EVENT Jun 06
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Visualizing Hidden Meanings: Symbolism and Cryptography in the Writings of Thomas Harriot and Galileo Galilei

Notre Dame, IN
Organization: University of Notre Dame
Categories: Digital Humanities, Early Modern & Renaissance, History, Science
Event Date: 2024-06-06 to 2024-06-06 Abstract Due: 2024-04-25

Please consider submitting papers to Visualizing Hidden Meanings: Symbolism and Cryptography in the Writings of Thomas Harriot and Galileo Galilei. This workshop provides an excellent platform for scholars to share their latest findings and insights in the early modern history of science. The deadline for paper submissions has been extended to April 25. 

We welcome submissions on a wide range of topics related to Thomas Harriot and Galileo Galilei. Whether you're presenting current research, innovative methodologies, or theoretical frameworks, we want to hear from you.

The workshop, “Visualizing Hidden Meanings: Symbolism and Cryptography in the Writings of Thomas Harriot and Galileo Galilei,” explores the intersection of science, symbolism, and cryptography in the books and manuscripts of two early modern scholars, Thomas Harriot and Galileo Galilei. Recent work in the Harriot Papers at Notre Dame (https://osf.io/r78gx/) has led to a first edition of the De infinitis (On the Infinite) while also fostering research on the history of mathematics in the early modern period. In addition to Harriot’s studies in algebra and combinatorial studies and Galileo’s contributions to astronomy and physics, both of these scholars had a hidden dimension to their work, one that involved the use of symbolism and cryptography to protect authorship and to claim the priority of their discoveries. This workshop aims to bring together new perspectives on symbolism and cryptography in the early modern period, in particular, to discuss the hidden, enigmatic elements present in the writings, notebooks, and correspondences of Galileo and Harriot. The workshop will be held in person at the University of Notre Dame’s Navari Family Center for Digital Scholarship, Reilly Center for Science, Technology and Values, and Rare Books and Special Collections, and online, via Zoom.

Please consider submitting an abstract on one of these topics:

  • The use of cryptographic elements in early modern correspondence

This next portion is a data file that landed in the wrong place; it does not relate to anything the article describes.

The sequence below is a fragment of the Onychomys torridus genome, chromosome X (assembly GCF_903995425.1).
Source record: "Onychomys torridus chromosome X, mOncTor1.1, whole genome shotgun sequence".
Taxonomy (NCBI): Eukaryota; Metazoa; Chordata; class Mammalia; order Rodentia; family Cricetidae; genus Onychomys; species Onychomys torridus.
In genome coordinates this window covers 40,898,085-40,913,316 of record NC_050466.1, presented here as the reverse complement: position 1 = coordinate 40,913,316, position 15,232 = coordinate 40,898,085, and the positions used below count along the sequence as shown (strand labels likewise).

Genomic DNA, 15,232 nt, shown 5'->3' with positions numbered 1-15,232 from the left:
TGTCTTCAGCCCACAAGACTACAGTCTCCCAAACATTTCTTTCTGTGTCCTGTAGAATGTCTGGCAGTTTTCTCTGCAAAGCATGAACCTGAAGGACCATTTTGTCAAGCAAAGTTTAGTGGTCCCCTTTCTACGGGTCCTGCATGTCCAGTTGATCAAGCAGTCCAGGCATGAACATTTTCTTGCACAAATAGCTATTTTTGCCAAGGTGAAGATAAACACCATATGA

• Galileo’s use of codes and ciphers to protect sensitive scientific discoveries and ideas
  • Harriot’s secretive communication methods in his private notes
  • The use of symbolism and natural language in mathematical texts
  • Methods and circulation of scientific communication in the early modern period
  • Revisiting traditional texts through comments in correspondence.

Participants are also invited to attend an interactive session, “Coding and Decoding,” run by Dr. Caterina Agostini. In a dedicated practical activity in the humanities and digital humanities, participants will have the opportunity to decode some of the cryptic elements in the works of Galileo and Harriot and study other coding systems. Starting with the ciphers devised by Johannes Trithemius, Leon Battista Alberti, and Giambattista Della Porta, participants will find out more about the use of cryptography and coding in scientific and diplomatic contexts – for example in the Venetian Republic and the Medici family correspondence in the sixteenth and seventeenth centuries, as well as more recent coding and decoding initiatives developed around the use of punch cards and the indexing technique by Father Roberto Busa, S.J., and IBM for a concordance of works by Saint Thomas Aquinas called the Index Thomisticus project.

Concurrently with the Visualizing Hidden Meanings workshop, Rare Books and Special Collections will host a special exhibition, Making Books Count: Early Modern Books in the History of Mathematics at Notre Dame, curated by Dr. Caterina Agostini

Submitting your paper is quick and easy. Please send a title, an abstract of 150-200 words, and a short bio to caterina.agostini@nd.edu. If you have any questions, please don't hesitate to reach out.


Dr. Caterina Agostini